However, the movie focuses on the less fortunate class, who are unable to afford life in this new world. Meet the Space Sweepers, a team that makes its living floating through space collecting the scraps that the wealthy utopians leave behind. Their compromised existence changes when they find a child onboard their run-down spacecraft. This child turns out to be an android supposedly carrying a nuclear weapon. Initially, the Space Sweepers plan to sell the robot for enough money to buy themselves out of poverty, but this is where the film takes a heart-warming turn.This foreign language film exhibits a diverse cast who speak a range of languages from Korean to Arabic.
Watch Now on Netflix
Set in a world that closely resembles our own, Lapsis offers a satirical take on the future of the gig economy without depending heavily on special effects or big budgets to make an impact. The film follows protagonist Ray, an average guy struggling to make ends meet. He has no wife or children but does take care of his brother, who was recently diagnosed with a mysterious fatigue syndrome called Omnia. To pay for his brother’s medical expenses, Ray takes up a job as a cabler (someone who manually wires the society’s quantum computing network, which has become all the rage) to make some extra cash. After competing with cabling robots and getting yelled at through an AI-powered tracking machine, he finally meets a fellow cabler on his wiring route, whose strong views about their industry put him on the fast track to political awakening. With few CGI effects, Lapsis has a refreshing ambiance that proves less can be more even when it comes to sci-fi.
Watch Now on Prime Video
At the intersection of sci-fi, horror, and romantic comedy is Little Fish, a story about a couple living at a time where a virus that causes memory loss sweeps over the entire world and takes precious memories with it. This story is especially poignant in 2021, as we grapple with the challenge of controlling a virus that has changed life as we know it. The memory-loss-inducing disease in Little Fish is much different than the one we are currently fighting, but the impact is eerily familiar. Day-to-day life is filled with people wearing surgical masks and hospital rooms with no vacancy. In the midst of this madness, a love story blossoms. Emma, played by Olivia Cooke, and Jude, played by Jack O’Connell, meet on a desolate beach and quickly become entangled. Eventually, the memory loss disease chooses Jude as its next victim. Emma has to watch the person she loves forget their first date, their first kiss, and potentially even her. Through a realistic horror story set in a not-too-distant future, Little Fish leaves a lasting impression about the importance of our memories with the people we love, which has the power to connect us with a part of ourselves that cannot be broken.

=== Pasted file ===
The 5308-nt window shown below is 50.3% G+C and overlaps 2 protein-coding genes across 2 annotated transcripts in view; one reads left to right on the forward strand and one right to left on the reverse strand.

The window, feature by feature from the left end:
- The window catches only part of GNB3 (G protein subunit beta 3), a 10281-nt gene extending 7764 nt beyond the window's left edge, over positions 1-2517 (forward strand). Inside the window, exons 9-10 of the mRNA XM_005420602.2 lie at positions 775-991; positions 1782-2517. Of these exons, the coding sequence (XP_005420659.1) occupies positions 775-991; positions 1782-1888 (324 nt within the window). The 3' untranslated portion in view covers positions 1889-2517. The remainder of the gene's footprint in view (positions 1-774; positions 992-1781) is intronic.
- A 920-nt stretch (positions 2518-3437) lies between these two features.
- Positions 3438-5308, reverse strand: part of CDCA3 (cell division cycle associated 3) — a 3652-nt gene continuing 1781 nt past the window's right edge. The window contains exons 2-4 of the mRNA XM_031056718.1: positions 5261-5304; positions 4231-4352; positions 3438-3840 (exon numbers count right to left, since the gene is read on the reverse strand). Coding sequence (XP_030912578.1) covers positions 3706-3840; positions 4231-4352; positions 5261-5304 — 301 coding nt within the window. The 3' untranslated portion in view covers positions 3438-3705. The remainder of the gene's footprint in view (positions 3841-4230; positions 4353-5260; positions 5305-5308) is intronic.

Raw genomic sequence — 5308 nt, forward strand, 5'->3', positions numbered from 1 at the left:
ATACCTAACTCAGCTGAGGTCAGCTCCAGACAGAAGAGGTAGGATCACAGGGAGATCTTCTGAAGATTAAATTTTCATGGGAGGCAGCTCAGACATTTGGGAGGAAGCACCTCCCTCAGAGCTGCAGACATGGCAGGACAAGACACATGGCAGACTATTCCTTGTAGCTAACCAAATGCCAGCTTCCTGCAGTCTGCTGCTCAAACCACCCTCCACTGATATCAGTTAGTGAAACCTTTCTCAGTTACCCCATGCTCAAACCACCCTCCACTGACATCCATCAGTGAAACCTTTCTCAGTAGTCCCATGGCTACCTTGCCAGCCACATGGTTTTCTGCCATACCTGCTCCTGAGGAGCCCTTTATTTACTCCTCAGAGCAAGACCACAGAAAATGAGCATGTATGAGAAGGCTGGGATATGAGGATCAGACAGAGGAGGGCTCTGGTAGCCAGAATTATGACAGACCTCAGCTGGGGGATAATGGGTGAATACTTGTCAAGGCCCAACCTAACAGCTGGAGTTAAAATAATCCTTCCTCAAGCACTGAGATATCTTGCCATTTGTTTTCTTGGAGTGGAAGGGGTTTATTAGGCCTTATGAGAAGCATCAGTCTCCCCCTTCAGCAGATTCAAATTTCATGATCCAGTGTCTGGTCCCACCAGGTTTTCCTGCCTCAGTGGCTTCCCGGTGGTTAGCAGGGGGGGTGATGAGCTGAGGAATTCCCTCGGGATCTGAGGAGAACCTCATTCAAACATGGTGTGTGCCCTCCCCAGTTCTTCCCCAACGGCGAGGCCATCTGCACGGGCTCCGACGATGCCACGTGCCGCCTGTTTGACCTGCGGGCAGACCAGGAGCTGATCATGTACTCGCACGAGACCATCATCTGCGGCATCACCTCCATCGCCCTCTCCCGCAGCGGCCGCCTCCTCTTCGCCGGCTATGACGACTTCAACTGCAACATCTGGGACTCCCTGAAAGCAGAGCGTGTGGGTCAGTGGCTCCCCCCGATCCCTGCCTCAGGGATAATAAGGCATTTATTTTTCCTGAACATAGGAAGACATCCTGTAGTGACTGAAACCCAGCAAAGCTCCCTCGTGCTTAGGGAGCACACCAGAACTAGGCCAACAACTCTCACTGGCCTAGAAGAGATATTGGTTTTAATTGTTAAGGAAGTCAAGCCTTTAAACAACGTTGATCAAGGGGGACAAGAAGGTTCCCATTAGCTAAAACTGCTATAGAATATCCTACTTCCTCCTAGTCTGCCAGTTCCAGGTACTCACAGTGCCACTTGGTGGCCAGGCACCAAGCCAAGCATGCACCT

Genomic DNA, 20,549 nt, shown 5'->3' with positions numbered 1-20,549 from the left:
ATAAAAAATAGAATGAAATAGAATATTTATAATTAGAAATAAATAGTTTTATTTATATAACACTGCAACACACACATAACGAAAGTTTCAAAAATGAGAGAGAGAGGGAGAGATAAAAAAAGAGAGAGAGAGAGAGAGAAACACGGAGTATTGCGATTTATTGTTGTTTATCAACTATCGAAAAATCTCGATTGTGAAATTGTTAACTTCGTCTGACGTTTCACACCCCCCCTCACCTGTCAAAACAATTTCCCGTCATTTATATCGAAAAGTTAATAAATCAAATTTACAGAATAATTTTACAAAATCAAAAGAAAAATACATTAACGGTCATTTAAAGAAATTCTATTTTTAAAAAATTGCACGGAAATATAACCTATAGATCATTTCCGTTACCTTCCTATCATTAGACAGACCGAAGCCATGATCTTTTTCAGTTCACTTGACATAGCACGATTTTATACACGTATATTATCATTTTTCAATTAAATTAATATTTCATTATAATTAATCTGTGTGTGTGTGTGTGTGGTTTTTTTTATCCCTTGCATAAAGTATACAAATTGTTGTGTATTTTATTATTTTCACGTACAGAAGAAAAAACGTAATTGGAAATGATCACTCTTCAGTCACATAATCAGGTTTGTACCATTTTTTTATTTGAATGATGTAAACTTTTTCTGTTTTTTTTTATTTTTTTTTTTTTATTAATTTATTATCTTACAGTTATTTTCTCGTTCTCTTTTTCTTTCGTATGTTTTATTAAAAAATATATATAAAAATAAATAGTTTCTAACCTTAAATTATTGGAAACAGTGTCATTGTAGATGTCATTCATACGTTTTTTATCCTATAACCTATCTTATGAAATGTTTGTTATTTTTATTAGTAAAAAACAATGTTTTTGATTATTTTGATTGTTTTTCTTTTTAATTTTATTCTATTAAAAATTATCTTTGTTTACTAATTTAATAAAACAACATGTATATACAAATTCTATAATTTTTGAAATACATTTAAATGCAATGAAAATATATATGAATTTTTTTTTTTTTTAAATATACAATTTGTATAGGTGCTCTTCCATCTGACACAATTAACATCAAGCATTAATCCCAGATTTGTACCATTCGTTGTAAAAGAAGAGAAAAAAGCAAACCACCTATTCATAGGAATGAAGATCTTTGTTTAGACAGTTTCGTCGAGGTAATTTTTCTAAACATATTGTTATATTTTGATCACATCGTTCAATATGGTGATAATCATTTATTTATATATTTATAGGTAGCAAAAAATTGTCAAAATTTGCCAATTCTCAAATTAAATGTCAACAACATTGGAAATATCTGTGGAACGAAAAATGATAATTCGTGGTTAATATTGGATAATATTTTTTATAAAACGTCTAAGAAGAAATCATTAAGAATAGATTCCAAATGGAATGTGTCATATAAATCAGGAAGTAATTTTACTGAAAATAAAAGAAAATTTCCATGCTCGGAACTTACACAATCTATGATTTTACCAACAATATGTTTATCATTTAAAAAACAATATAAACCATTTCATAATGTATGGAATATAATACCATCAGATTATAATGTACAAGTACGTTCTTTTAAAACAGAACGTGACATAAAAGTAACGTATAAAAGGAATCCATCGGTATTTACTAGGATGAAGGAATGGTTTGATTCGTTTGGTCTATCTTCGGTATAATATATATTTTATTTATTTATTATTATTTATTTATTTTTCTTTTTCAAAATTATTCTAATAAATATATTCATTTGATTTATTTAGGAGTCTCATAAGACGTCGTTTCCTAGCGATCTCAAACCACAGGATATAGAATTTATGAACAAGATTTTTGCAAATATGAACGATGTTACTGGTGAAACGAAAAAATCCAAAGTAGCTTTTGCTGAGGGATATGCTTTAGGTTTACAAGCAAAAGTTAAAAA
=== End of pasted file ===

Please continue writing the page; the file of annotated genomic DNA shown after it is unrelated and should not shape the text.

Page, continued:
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From the director of Limitless comes a drama that hauntingly depicts a fate we could realistically face in 2063: Climate change has completely ravaged Earth, leaving its surface suffering from drought, fire, and famine. Voyagers is yet another sci-fi movie that warns us of a future where our world has become uninhabitable to the human race. In Voyagers, another planet has been discovered that humans can safely call home. The only catch is that it takes 83 years to get there. The plan? Astronauts will board the spaceship en route to this new planet, procreate on the ship, and their grandchildren will reach and inhabit the new world. This movie focuses on the second generation of astronauts. These children were born on the spaceship, but will likely die before they reach their destination. They are of Earth but have never lived there, and they are likely to live their entire lives on the ship. Through a part-soapy, part-cerebral film, Voyagers tackles hard questions like what it means to live for a future you will never experience.